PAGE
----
Morgan McKinley Salary guide shows impact of lack of candidates.

Japan Trends.

There has been a decrease of 14 per cent in the number of people actively seeking a new placement in Japan, according to Morgan McKinley’s 2019 Salary Guide for Japan. 

The guide showed that the lack of candidates and competition resulted in hiring managers taking a pragmatic approach to find the best talent by relaxing industry experience requirements and speeding up recruitment process. This has been done by using online technical aptitude tests and video conferencing for interviews and looking at “non-traditional” profiles. Professionals in finance and IT often had multiple interviews and were able to leverage this to demand higher salaries.

This shortage of talented professionals available in the Japanese workplace has contributed to an increase in hiring non-Japanese nationals in 2018 of which the majority were professionals with at least a business level of Japanese language skills. Another trend was the growing number of companies asking for business-level English proficiency.

However, the guide showed increased hiring of 12 per cent across areas including asset management roles, HR, IT, Finance, Accounting, Professional Services, Sales, Risk, Operations and Middle office. This has resulted in an increased choice over where they work and more competition to secure the best talent causing salaries to rise. Organisations are doing their utmost to hold onto employees in an attempt to stabilise the workforce.

“With the ongoing saga of Brexit and US/China trade tensions, you would be forgiven for thinking that some organisations may have tapered their hiring plans” commented Lionel Kaidatzis, managing director, Morgan McKinley Japan. “In actual fact, the early indications for 2019 would suggest that job volume is holding up well. If anything, it is surprisingly strong considering that it is normally a quieter time of year as organisations work through their hiring requirements for the year ahead. In support of this positive sentiment, a resounding 87 per cent of our client organisations felt that their hiring demands stayed the same or increased over the last six months.”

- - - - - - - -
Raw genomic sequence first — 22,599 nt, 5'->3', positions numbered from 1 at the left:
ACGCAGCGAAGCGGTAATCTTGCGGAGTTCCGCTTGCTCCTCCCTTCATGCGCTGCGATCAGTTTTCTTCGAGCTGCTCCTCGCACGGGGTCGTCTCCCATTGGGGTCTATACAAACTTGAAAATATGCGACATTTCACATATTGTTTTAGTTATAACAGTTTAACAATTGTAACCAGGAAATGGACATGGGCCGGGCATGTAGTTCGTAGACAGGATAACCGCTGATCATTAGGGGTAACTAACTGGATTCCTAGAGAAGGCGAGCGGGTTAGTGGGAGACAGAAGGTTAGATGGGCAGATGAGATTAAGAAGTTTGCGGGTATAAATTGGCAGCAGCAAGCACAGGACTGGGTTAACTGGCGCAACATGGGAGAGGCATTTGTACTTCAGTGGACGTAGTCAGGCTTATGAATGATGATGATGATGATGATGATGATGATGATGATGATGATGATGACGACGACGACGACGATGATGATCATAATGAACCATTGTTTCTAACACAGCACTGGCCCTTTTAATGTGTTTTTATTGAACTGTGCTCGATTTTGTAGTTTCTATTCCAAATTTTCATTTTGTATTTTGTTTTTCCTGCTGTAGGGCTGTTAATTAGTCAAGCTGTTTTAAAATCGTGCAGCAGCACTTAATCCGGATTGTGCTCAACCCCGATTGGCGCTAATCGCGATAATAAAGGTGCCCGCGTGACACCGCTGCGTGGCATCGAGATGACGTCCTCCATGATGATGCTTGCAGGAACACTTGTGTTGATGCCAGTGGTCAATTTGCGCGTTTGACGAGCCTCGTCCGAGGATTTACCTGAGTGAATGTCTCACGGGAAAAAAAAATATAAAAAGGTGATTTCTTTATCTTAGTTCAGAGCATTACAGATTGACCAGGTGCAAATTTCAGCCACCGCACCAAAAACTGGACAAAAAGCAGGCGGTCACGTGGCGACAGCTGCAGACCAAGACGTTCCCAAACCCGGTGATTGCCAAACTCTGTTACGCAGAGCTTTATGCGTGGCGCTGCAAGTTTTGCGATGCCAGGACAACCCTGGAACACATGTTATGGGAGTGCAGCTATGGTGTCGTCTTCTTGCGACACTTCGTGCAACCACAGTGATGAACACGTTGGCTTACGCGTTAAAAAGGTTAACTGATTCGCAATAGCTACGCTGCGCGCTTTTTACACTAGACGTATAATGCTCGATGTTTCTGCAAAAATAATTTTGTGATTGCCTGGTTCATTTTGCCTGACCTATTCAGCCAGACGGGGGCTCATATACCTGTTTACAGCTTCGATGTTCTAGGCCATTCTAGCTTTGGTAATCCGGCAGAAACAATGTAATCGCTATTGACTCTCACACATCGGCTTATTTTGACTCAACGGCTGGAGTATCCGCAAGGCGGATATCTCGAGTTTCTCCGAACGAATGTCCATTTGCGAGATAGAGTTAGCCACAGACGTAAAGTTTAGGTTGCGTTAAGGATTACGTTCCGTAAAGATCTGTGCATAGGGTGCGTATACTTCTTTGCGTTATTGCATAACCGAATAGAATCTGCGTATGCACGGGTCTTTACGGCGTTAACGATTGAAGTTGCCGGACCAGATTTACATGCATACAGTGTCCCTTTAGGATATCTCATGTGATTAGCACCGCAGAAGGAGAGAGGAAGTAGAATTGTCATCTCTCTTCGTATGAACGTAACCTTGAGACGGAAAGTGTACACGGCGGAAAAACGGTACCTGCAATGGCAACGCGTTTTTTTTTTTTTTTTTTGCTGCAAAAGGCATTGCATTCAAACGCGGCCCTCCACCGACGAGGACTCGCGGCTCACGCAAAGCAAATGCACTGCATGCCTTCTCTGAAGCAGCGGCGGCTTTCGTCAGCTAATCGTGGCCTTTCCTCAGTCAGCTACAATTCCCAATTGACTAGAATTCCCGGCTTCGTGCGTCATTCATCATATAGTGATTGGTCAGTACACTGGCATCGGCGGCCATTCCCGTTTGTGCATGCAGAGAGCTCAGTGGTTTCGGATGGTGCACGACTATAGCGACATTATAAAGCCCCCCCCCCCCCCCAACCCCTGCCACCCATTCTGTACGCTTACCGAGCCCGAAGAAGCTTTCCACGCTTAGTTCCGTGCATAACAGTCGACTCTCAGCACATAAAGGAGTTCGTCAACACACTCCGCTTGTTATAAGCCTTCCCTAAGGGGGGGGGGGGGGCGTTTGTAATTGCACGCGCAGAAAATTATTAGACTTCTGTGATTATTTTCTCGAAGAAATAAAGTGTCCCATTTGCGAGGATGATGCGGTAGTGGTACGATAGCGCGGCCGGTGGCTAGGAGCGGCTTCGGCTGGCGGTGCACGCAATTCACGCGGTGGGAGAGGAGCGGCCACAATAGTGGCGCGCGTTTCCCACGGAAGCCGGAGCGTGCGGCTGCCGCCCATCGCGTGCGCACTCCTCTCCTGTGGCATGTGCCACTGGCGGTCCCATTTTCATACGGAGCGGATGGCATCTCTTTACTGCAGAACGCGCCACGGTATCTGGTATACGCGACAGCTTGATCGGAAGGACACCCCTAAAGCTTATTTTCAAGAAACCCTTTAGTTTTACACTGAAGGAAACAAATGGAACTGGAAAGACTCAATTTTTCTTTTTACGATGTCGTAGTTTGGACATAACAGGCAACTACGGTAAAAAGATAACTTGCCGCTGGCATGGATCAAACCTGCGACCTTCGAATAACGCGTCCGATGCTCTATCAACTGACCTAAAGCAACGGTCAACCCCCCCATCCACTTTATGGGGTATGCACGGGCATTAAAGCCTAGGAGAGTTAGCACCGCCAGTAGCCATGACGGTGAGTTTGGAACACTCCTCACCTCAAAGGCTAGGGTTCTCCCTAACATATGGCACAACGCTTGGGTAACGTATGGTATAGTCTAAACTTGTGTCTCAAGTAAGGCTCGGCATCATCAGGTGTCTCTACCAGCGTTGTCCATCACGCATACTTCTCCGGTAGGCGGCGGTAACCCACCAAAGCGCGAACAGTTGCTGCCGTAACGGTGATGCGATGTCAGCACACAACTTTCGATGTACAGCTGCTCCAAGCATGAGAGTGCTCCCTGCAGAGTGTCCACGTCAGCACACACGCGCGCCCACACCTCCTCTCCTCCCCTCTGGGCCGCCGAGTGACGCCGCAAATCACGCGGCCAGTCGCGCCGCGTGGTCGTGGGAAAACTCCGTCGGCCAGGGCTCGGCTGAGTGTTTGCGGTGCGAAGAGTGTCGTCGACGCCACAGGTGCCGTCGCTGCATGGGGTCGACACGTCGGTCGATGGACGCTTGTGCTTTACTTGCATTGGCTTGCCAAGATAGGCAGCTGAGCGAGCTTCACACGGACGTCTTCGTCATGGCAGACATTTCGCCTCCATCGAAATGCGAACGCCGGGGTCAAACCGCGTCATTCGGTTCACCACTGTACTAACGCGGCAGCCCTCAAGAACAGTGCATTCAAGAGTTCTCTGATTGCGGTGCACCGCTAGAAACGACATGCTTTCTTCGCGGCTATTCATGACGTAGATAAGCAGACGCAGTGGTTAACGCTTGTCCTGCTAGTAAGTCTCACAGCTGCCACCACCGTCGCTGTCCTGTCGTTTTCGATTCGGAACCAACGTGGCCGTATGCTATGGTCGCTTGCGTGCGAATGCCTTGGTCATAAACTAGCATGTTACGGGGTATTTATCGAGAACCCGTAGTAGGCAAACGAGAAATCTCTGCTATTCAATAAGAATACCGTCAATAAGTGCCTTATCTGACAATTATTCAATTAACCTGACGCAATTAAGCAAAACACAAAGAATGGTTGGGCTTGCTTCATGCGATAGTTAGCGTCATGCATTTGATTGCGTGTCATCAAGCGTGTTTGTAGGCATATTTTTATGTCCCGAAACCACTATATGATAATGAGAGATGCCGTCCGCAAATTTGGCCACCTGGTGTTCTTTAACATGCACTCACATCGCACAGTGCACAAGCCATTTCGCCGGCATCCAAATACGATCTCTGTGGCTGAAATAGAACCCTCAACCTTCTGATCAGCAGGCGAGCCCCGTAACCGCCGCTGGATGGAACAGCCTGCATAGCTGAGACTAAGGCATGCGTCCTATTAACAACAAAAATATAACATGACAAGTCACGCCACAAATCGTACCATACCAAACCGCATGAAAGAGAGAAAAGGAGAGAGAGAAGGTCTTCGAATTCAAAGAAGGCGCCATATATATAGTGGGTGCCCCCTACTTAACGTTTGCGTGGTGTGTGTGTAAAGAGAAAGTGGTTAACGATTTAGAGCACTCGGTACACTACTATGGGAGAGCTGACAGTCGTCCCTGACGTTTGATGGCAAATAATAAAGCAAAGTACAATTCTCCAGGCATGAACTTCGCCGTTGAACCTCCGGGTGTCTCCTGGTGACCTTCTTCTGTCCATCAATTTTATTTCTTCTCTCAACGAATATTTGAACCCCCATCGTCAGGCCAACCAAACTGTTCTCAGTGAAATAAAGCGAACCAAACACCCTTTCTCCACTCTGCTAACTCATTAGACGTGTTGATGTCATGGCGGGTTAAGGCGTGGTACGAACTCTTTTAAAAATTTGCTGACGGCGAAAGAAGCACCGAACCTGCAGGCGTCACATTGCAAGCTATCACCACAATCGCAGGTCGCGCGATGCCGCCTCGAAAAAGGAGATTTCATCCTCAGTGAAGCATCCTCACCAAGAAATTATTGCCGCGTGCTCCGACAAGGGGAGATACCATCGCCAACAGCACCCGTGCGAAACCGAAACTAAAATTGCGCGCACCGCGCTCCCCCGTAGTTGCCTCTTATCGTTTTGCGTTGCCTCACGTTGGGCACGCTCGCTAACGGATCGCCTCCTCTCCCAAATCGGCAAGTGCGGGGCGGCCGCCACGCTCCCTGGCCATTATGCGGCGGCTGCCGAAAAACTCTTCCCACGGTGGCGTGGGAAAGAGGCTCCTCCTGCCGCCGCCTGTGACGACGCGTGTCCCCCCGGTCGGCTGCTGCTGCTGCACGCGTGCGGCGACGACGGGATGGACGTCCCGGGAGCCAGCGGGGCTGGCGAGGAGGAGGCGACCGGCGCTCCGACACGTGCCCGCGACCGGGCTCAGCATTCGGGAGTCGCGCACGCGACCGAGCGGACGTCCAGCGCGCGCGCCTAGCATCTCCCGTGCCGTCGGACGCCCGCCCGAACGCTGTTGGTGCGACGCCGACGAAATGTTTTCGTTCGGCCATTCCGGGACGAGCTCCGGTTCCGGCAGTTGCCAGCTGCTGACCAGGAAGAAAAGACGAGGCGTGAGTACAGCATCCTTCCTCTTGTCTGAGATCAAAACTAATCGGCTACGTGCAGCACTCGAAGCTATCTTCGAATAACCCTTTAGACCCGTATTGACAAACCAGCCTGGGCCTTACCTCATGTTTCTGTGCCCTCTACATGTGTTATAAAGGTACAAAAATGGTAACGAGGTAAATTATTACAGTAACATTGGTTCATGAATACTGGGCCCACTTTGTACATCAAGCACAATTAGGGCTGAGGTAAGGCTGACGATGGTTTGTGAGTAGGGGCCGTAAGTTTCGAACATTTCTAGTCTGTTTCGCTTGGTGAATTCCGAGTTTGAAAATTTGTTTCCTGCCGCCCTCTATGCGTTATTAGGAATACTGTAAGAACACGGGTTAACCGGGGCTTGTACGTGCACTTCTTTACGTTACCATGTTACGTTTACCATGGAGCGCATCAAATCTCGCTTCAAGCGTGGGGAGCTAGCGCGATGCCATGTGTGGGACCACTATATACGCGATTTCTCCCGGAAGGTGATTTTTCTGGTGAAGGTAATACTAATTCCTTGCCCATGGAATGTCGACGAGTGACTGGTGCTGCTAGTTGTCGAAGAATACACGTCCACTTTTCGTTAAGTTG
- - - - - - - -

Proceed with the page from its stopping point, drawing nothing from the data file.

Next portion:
The emphasis on improving work/life balance in Japanese organisations is popular for working professionals, especially the ability to work from home and flexible working hours. The government passed a work reform bill which will come into effect in April 2019 aimed to introduce a limit to working hours capping them at 100 hours of overtime per month. However, a significant proportion of workers will be exempt from this cap and it is unlikely to have any impact on most working professionals.

A survey by Morgan McKinley showed that half of organisations that responded have a diversity strategy in place for recruitment processes. The ‘Big 4’ firms have hired more consultants to meet client demand due to the restricted working hours for junior staff and flexible working practices. However, many companies that do have a strategy in place, struggle to keep a gender balance particularly when it comes to placing women in leadership positions.

Lionel Kaidatzis, managing director, Morgan McKinley Japan continued, “For job seekers market conditions were favourable, especially for those with language skills and experience in financial services. Most professionals did not see large salary increases, but had the advantage of being able to choose from an array of jobs. Organisations need to be flexible to accommodate candidates’ needs and drive processes with a sense of urgency. Flex-time and work-from-home policies are becoming the norm and organisations should advertise their flexible working practices. If you don’t have it in place, we highly recommend looking at your workplace strategy.”

The most significant industry trend to impact the industry remains the development of new technologies, most notably Artificial Intelligence. With organisations doing their best to become more efficient while reducing cost and maximising profits, many companies are analysing how these new technologies can be best deployed. With the profit margins in the industry being squeezed, banks continue to look for ways to reduce costs, and the gains of utilising new technologies. Employees can remain more focused on value-add activities, such as partnering more closely with the revenue generation functions of their businesses.

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